Gary Smith’s advice on statistics, Standard Deviations, is a really useful and entertaining book. In this Smith points out a number of major problems with the way stats are used. Some problems arise from deliberate tricks played by researchers/managers describing data. Other problems arise through carelessness; the researcher/manager using the data doesn’t realize they are abusing the data. Over the next few weeks I’ll examine three problems that Smith highlights. Today I’ll focus on The Secret Axis.
The Secret Axis
One of the problems Smith describes comes from the way that data is visualized. He makes a host of scathing and funny comments about data presentation. I liked his description of “The Secret Axis” (Smith, 2014, page 73) which is something I often see in graphs. (Technically something I don’t see given it is a missing axis).
Smith gives high profile examples of abuse of data visualization. In 1982 Ronald Reagan presented his budget plan with no numbers on the Y-axis. The viewer, therefore, could not know the scale of what was being presented. In the end the president’s team choose to present a 9% difference in tax plans as a 90% difference on the (unspecified) Y-axis. The quote from David Gergen, Reagan’s spokesman is fantastic.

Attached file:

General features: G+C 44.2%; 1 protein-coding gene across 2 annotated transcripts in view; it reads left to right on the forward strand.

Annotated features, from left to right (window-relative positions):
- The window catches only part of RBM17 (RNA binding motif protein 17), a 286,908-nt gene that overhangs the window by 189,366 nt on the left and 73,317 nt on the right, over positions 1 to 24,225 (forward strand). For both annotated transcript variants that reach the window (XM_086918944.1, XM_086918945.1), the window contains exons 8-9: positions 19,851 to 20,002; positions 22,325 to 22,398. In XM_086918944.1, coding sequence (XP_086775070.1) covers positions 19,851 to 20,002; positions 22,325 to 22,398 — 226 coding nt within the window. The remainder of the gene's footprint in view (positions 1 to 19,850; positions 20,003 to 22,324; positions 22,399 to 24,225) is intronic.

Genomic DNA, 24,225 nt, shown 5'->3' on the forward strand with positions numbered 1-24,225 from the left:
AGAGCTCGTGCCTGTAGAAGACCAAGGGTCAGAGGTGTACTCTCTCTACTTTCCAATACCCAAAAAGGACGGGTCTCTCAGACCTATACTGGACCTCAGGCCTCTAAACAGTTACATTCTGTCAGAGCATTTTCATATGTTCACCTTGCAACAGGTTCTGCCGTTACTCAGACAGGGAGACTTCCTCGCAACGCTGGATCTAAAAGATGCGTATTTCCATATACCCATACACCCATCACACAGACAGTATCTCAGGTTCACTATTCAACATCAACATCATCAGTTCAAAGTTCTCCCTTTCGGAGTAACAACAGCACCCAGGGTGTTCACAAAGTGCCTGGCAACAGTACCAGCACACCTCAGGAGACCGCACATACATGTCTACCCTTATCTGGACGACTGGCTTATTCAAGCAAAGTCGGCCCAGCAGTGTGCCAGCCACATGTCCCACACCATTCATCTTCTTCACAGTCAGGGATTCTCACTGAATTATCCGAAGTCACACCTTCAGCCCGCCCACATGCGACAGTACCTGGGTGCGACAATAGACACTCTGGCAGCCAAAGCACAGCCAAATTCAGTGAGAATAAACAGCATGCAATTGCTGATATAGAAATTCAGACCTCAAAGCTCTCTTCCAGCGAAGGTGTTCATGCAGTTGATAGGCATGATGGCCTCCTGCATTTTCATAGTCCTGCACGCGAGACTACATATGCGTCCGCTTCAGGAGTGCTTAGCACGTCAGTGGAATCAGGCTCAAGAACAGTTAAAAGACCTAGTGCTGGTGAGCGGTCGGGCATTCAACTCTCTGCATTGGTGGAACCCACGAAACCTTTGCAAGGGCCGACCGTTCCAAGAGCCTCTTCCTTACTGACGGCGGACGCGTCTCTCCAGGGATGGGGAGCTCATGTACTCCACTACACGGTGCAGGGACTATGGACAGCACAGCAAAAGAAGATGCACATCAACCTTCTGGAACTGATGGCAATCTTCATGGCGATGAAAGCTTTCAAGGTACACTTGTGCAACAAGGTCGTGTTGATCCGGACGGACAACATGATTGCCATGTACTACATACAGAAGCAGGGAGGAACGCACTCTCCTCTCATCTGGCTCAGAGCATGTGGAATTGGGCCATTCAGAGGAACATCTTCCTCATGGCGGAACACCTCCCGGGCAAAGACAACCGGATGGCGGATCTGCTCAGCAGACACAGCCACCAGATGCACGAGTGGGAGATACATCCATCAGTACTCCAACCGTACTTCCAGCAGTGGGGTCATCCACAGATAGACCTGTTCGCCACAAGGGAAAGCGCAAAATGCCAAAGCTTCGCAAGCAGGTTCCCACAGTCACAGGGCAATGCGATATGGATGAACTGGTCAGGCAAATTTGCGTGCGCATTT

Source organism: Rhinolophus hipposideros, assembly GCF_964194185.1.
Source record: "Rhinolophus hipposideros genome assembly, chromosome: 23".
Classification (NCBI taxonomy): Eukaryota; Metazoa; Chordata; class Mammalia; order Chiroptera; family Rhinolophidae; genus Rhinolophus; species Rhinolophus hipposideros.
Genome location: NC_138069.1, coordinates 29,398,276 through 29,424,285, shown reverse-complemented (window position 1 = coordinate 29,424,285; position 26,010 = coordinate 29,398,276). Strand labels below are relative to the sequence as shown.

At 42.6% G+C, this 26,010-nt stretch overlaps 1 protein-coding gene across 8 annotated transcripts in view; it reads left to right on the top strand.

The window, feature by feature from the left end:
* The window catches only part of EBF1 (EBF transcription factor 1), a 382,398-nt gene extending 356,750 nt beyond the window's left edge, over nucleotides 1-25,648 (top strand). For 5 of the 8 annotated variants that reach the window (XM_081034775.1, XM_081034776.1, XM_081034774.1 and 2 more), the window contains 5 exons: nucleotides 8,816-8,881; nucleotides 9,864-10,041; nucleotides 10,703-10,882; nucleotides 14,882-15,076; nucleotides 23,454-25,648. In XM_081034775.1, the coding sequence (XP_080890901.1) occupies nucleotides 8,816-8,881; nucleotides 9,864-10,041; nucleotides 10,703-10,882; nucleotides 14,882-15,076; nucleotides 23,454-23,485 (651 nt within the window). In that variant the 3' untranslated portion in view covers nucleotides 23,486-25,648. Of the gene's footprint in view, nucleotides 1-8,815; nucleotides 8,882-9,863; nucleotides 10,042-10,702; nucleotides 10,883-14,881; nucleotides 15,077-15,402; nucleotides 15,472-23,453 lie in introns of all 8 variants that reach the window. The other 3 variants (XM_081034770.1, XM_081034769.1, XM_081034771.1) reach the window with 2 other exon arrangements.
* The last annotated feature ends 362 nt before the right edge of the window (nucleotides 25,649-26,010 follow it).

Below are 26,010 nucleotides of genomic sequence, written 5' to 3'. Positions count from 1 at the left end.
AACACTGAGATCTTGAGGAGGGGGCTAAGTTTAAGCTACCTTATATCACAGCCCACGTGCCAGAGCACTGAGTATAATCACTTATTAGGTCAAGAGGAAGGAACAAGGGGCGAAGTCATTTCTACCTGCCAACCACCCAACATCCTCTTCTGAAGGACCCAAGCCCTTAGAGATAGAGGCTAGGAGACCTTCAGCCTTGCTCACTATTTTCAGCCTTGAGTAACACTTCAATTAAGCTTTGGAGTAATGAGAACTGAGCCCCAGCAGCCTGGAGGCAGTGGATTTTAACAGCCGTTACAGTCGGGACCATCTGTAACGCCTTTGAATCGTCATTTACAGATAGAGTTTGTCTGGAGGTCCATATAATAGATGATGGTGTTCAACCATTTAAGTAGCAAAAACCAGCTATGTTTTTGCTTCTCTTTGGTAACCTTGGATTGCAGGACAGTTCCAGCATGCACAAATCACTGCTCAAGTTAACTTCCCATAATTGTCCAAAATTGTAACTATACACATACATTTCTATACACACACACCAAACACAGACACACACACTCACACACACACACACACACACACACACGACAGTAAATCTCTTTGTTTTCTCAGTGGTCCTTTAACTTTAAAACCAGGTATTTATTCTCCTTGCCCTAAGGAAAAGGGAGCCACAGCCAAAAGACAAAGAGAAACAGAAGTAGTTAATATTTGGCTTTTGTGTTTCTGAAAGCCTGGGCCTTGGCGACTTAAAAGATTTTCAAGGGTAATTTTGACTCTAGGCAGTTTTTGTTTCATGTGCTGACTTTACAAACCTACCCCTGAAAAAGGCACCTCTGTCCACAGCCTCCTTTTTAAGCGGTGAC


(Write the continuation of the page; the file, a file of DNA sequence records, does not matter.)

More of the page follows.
‘”We tried it with numbers and found they were very hard to read on television so we took them off”‘Smith, 2014, page 74.
If we are (very, very) generous we might assume that Gergen made a mistake that just happened to make his boss look better. If we are less generous we might call it deliberate deception. Making your graph meaningless doesn’t help people interpret it.
Be Careful About How You Present Data
The lesson is that we all need to be careful about the way we present data. We don’t want to leave anyone with a false impression because of our secret axis.
Conversely when confronted with a secret axis don’t accept it. What is a graph without a clear axis? Such a graph is merely a pretty picture and should never be treated seriously.
Read: Gary Smith, 2014, Standard Deviations: Flawed Assumptions, Tortured Data and Other Ways to Lie With Statistics, The Overlook Press.